By Alexandria Sage
REDDING, Calif. (Reuters) – A 70-year-old woman and her two great-grandchildren were among six people killed when a wildfire engulfed entire communities in northern California, officials and family members said.
Shasta County Sheriff Tom Bosenko told a news conference near the city of Redding at the edge of the blaze on Sunday one more person had been killed in a residence consumed by fire, bringing the total to six, including two firefighters. He said the latest victim had not complied with an evacuation order.
Authorities are still looking for seven people after finding nine others who had been reported missing, Bosenko said.
More than 38,000 people remained under evacuation orders on Sunday in and around Redding, a city of 90,000 people about 160 miles (260 km) north of the state capital, Sacramento.
Redding Police Sergeant Todd Cogle confirmed that three bodies discovered at a fire-ravaged home on the outskirts of Redding were two children and their great-grandmother.
The victims were identified by relatives on their Facebook accounts and in news reports as James Roberts, 5, his sister Emily, 4, and their great grandmother, Melody Bledsoe, 70.
Bledsoe’s granddaughter, Amanda Woodley, said on Facebook the elderly woman desperately put a wet blanket over the children as their home burned.
“Grandma did everything she could to save them,” Woodley said.
The children’s mother, Sherry Bledsoe, was quoted by the Sacramento Bee as saying: “My kids are deceased. That’s all I can say.”
Bledsoe’s husband wept as he recalled trying to get back to the house after running an errand on Thursday, only to learn the fire was closing in on them. Ed Bledsoe told the Sacramento Bee he spoke to the children on the phone as he raced in vain to return in time to save them.
A Go Fund Me effort to help had raised half its $30,000 goal by Sunday.
The Carr Fire, which has destroyed more than 650 homes, is the deadliest and most destructive of nearly 90 wildfires burning from Texas to Oregon. The blazes have killed four firefighters in California in a little more than two weeks after officials reported on Sunday the death of a firefighter battling a wildfire by Yosemite National Park.
The Carr Fire alone has charred 95,368 acres (38,594 hectares) of drought-parched vegetation since erupting last Monday – an area the size of Detroit.
It started last week as the result of a vehicle mechanical failure, authorities said.
The blaze remained unpredictable, said Chris Anthony, a division chief with the California Department of Forestry and Fire Protection (Cal Fire).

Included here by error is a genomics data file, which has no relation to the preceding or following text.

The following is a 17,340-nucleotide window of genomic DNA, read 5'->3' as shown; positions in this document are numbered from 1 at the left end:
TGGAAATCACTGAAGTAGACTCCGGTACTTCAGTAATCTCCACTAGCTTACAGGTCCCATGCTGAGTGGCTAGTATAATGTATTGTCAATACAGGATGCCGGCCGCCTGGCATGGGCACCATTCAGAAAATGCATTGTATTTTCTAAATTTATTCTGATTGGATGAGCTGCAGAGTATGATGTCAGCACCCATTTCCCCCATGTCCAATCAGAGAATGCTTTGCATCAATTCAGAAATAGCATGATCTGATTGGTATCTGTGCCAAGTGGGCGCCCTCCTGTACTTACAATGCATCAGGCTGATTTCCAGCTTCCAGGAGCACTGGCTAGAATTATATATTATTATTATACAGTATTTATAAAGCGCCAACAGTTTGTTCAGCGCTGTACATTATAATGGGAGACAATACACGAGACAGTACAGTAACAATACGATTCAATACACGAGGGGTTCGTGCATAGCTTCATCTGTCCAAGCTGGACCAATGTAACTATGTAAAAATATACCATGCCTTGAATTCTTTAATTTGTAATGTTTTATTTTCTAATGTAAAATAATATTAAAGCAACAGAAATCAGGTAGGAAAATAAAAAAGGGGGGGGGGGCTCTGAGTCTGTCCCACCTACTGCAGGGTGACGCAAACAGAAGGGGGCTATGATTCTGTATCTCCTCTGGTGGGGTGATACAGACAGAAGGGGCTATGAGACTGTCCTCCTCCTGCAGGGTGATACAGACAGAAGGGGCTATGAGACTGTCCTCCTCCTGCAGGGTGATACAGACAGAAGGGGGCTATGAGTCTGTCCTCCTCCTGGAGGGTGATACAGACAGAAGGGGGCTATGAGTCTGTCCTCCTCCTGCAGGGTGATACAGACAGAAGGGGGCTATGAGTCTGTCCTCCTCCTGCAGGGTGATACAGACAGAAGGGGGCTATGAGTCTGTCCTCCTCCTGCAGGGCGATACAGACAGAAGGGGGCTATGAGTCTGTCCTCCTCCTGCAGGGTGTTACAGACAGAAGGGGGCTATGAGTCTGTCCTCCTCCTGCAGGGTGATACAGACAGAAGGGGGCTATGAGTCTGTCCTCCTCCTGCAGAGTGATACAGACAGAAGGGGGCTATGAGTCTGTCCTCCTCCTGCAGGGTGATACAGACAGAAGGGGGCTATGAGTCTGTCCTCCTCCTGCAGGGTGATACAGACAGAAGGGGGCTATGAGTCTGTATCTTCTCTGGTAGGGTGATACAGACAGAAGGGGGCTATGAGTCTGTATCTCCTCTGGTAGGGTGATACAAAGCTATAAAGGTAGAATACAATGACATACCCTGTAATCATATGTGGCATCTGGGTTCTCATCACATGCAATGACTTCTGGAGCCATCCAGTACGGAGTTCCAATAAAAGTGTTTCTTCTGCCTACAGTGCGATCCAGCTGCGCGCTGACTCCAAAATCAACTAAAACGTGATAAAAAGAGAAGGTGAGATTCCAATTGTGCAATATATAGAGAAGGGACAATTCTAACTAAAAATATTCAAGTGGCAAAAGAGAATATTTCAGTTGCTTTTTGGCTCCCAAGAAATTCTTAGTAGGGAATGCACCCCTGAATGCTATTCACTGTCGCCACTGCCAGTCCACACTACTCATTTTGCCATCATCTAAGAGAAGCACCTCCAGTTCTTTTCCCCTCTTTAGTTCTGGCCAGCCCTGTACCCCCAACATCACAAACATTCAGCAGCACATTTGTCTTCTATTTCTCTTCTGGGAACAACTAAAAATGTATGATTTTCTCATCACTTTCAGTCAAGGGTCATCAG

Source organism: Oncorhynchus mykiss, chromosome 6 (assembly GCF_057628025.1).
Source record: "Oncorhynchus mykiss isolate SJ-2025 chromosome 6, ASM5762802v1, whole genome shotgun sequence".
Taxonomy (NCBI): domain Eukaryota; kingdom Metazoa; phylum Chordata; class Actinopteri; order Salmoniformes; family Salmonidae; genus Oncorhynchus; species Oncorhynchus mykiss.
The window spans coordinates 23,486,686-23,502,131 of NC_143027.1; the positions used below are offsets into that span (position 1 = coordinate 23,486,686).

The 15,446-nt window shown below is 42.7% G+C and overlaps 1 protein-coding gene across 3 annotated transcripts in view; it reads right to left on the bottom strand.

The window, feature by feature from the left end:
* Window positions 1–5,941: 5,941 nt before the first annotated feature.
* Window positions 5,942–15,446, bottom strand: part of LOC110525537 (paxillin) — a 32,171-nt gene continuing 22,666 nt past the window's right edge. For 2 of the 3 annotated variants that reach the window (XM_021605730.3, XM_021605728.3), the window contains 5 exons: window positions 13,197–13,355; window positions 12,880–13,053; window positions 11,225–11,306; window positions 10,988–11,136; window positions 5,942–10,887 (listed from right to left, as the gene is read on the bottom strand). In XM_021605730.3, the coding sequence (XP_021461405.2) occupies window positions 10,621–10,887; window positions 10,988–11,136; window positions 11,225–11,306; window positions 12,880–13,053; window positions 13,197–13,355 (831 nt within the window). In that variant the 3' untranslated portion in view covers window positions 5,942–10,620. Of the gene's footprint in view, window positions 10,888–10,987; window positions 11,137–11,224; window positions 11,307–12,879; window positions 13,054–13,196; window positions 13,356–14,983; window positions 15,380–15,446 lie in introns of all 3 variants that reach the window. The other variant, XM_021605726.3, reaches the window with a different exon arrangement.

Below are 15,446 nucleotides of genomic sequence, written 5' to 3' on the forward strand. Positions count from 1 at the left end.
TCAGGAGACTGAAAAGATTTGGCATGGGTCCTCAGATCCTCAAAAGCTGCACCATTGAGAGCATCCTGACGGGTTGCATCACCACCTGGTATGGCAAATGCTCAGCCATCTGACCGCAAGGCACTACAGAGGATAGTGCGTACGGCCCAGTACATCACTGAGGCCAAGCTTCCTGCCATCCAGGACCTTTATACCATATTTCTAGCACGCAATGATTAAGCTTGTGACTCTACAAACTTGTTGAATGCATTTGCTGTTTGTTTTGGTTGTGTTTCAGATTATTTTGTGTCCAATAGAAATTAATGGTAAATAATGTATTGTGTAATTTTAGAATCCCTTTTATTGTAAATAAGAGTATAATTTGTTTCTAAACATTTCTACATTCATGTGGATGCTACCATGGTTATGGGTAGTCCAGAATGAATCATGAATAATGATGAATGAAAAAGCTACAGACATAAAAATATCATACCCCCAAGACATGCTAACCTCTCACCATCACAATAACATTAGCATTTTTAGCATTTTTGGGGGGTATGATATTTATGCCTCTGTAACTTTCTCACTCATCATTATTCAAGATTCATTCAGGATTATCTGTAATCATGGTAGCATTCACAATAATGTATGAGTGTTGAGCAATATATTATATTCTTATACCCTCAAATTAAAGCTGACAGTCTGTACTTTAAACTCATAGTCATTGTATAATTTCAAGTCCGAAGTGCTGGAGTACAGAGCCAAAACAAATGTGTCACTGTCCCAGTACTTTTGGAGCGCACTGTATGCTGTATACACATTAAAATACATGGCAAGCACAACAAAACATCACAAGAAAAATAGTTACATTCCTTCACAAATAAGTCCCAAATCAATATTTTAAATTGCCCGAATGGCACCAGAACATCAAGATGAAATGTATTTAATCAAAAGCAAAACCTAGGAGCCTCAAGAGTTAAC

“Under these conditions that we are seeing right now, it’s not going to take much for the fire to have the extreme spread that we saw a couple of days ago,” he said. “We are simply not getting a break.”
Officials said they were feeling more optimistic on Sunday afternoon and starting to gain ground on the Carr Fire. They pledged to return people to their homes as soon as possible.
Some 3,500 firefighters and a squadron of 17 water-dropping helicopters had carved buffer lines around 5 percent of the fire’s 100-mile perimeter by Sunday.
President Donald Trump declared the fire an emergency on Saturday, authorizing federal funds for disaster relief efforts. More than 160 fire departments from California and around the country have been deployed to help quell the week-long blaze.
At the height of its fury on Thursday night, the blaze was whipped into a “fire tornado” by gale-force winds that drove flames across the Sacramento River into the western end of Redding, as thousands of residents fled for their lives in a chaotic evacuation.
BURNING AND LOOTING
Sheriff Bosenko told media that looting in the evacuated neighborhoods was a concern. About 260 National Guard soldiers and about 100 police officers were guarding evacuated homes, he said.
Two people were arrested for attempting to loot three homes, the Shasta County Sheriff’s office said.
The community of Keswick, with a population of about 450, was reduced to cinders.
“We have seen really extremely explosive fire behavior on this particular fire, but it’s not unique any more to what we are seeing on fires in California,” Cal Fire’s Anthony said.
Wildfires have scorched almost 4.3 million acres (1.7 million hectares) across the country so far this year, less than last year but more than the 3.7 million-acre (1.5 million-hectare) average for the same period over the last decade.
The Carr Fire is among 17 major fires blazing in California with more than 200,000 acres burning, the National Park Service said.
One of the California fires prompted a rare closure of much of Yosemite National Park last week, while another forced mass evacuations from the mountain resort community of Idyllwild, east of Los Angeles.
(Reporting by Alexandria Sage; Writing and additional reporting by Steve Gorman in Los Angeles; Additional reporting by Barbara Goldberg, Bernie Woodall, Brendan O’Brien, Rich McKay and Letitia Stein; Editing by Bill Tarrant and Robin Pomeroy)